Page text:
Ron Cecillon, a veteran of the hospitality industry, has taken over as the new Chief Executive Officer of Balzac’s Coffee Roasters with plans to grow the brand from its base in southern Ontario to other parts of the country.
“We underwent an extensive search and selection process and met with some amazing candidates. In the end, all parties unanimously agreed that along with his deep industry expertise, Ron best reflects our company’s values and culture,” said Diana Olsen, the company’s president and founder.
“We feel so fortunate to be gaining a leader with Ron’s experience, talent and vision. I look forward to collaborating with Ron on the Balzac’s brand as we work towards building on the solid foundation and momentum achieved over the past 25 years.”
Cecillon, who has a long history at Kelsey’s, Harvey’s, and Swiss Chalet, was recruited into the role of CEO at Nando’s Flame Grilled Chicken in 2011, where he made a significant impact on the transformation of the brand and its business model. Tasked with evolving and transforming the Canadian business, he focused on culture, people and the repositioning of the brand; opening 25 locations, renovating the real estate, and more than tripling the annual sales volume.
“The Balzac’s story is certainly one to be proud of when it comes to Canadian hospitality,” said Cecillon. “With its strong brand credibility, leading reputation, dedicated customer base, and robust long-term success strategy this is a unique and exciting opportunity. I am thrilled to have the opportunity to join Diana Olsen and the team to lead the Balzac’s brand into its next stage of strategic growth and development.”
“I do prefer founder-led, company owned and operated businesses and it’s a great product. It’s an exceptional product. Exceptionally designed spaces and we have an exceptional team as well. The ability to grow and partner with a founder was what drove me to take on this opportunity.”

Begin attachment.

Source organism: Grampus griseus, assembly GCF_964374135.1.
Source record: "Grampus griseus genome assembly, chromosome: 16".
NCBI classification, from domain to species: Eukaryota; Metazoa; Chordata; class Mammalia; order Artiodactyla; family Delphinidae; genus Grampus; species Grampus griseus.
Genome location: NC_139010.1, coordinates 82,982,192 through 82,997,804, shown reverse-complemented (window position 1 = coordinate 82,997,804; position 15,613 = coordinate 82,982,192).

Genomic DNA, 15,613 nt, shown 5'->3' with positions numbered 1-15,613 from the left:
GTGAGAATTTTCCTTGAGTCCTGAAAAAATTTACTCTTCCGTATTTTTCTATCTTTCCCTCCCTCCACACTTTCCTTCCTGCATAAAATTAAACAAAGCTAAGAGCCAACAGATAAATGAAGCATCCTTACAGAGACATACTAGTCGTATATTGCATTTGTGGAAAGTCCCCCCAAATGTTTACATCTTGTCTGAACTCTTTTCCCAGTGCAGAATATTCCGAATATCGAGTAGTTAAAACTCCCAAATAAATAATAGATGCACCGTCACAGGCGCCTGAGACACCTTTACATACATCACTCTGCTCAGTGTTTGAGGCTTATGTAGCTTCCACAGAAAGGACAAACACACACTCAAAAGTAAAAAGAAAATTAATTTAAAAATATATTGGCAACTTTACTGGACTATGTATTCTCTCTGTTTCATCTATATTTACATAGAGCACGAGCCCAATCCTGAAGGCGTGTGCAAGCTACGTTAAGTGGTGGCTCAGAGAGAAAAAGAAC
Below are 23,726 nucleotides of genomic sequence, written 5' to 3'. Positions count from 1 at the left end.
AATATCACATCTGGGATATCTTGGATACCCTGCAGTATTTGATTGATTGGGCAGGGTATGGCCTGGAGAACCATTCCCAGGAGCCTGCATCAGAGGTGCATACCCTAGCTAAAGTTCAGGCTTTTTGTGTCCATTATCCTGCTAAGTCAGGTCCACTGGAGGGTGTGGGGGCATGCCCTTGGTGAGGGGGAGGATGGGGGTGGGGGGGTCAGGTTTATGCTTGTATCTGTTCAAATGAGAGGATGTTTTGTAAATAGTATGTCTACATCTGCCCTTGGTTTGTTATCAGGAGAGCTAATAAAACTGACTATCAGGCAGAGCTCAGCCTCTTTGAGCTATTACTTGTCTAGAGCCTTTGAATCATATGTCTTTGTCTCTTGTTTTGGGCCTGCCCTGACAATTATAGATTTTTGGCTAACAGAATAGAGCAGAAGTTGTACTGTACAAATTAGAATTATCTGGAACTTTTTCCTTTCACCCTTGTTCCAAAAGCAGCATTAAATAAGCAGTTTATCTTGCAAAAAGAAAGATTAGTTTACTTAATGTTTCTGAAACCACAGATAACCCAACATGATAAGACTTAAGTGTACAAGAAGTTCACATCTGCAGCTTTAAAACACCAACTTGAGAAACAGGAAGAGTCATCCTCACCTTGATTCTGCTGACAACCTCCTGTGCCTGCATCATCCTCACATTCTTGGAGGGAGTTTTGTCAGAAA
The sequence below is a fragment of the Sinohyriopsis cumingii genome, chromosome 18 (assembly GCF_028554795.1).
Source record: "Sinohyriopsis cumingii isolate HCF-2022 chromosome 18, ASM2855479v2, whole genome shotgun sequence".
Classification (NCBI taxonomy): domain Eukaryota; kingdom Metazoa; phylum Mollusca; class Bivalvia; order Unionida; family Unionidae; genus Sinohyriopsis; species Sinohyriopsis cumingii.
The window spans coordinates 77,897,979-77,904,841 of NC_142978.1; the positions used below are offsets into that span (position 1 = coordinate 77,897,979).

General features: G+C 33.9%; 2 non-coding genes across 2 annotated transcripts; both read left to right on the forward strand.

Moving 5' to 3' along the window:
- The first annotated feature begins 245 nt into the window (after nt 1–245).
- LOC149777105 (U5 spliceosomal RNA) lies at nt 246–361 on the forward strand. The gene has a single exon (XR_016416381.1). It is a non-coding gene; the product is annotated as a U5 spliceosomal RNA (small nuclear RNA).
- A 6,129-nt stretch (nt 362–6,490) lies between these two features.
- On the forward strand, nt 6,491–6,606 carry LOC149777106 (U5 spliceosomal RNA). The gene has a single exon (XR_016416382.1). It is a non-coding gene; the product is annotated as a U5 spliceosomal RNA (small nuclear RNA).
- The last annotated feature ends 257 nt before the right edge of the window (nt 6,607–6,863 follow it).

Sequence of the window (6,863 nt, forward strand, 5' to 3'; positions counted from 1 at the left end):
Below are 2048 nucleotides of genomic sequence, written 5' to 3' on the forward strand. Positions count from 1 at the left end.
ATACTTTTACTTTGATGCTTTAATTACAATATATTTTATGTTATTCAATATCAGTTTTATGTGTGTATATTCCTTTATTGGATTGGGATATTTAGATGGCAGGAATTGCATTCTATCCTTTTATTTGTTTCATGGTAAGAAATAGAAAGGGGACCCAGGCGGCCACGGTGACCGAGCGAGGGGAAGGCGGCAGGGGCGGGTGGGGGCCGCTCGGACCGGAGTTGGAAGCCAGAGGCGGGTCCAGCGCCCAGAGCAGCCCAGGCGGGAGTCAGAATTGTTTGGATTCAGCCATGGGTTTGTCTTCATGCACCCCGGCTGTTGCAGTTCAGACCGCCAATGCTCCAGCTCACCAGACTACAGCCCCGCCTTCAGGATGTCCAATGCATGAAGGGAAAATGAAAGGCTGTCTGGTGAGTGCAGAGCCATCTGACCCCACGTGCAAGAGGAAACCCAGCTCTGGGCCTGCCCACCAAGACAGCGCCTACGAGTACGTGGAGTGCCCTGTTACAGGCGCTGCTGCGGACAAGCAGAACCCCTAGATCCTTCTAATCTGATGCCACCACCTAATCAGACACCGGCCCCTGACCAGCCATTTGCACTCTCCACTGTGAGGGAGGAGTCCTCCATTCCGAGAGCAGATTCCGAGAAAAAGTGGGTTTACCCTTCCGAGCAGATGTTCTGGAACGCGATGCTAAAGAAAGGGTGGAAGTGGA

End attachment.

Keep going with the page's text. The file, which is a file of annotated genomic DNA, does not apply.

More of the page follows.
Balzac’s currently has 14 locations with four under development. The locations are all in the southern Ontario and Greater Toronto Area. The company started as a coffee cart operation in its early days in 1993 with the first cafe opening in 1996 in Stratford, Ontario.
“We don’t endeavour to be the next Starbucks or the next Tim Hortons. That’s not what we want. We are a boutique coffee company that wants to scale but still feel boutique. If we looked at nationally, I can’t really see us doing more than 100 or 150 because we’re looking for smaller, unique spaces where we’re part of the community versus scaling it across the country,” said Cecillon.
“We’re looking nationally from our wholesale business which is in the grocery stores. And we are looking for opportunities in Western Canada as well.”
Cecillon said the company’s coffees are created a little bit different than the mega coffee giants. Balzac’s roasts in small batches. The company is a Canadian owned and founder led business and it really tries to establish its cafés in smaller communities and communities that are quite active.
“So you look at even in Toronto you won’t find us in strip malls. You’ll find us in very interesting communities – the Distillery District, Market Street around the St. Lawrence Market, Liberty Village, Stratford, Niagara on the Lake, Kingston. We really look for unique spaces that represent where the community congregates and where they gather to sort of get away from things for awhile and just enjoy a great cup of coffee,” said Cecillon.
“Our specialty coffees are really created a little bit differently than some of the more main street coffee shops. We use real ingredients such as vanilla or maple syrup, pumpkin puree. It allows us to really get the distinct flavours out with not a lot of added sugar. And organic milk. The whole host of non-milk alternatives is something that we pride ourselves in as well.”
Olsen will be assuming the role of Chief Design Officer moving forward focusing on driving Balzac’s design into a new era.
Recently, it was announced that Balzac’s is partnering with Porter Airlines as their in-flight coffee provider.
“That’s a big opportunity for us to allow more Canadians across the country to experience the magic of Balzac’s coffee,” added Cecillon.
Balzac’s name is inspired by Honoré de Balzac’s famous quote, “the Café is the People’s Parliament.”
“He was known as sort of the first man of coffee, drinking upwards of 50 cups of coffee a night because when he wrote he typically wrote from 10 p.m. through to eight o’clock in the morning. He wrote overnight. That’s where his creativity came. That’s where his mind was at its best. In order to stay alert, he drank significant amounts of coffee,” said Cecillon. “Diana spent a fair bit of time in the cafes of France and fell in love with the French culture of coffee and the way it celebrated congregating and gathering. Hence the name is after Honoré de Balzac.”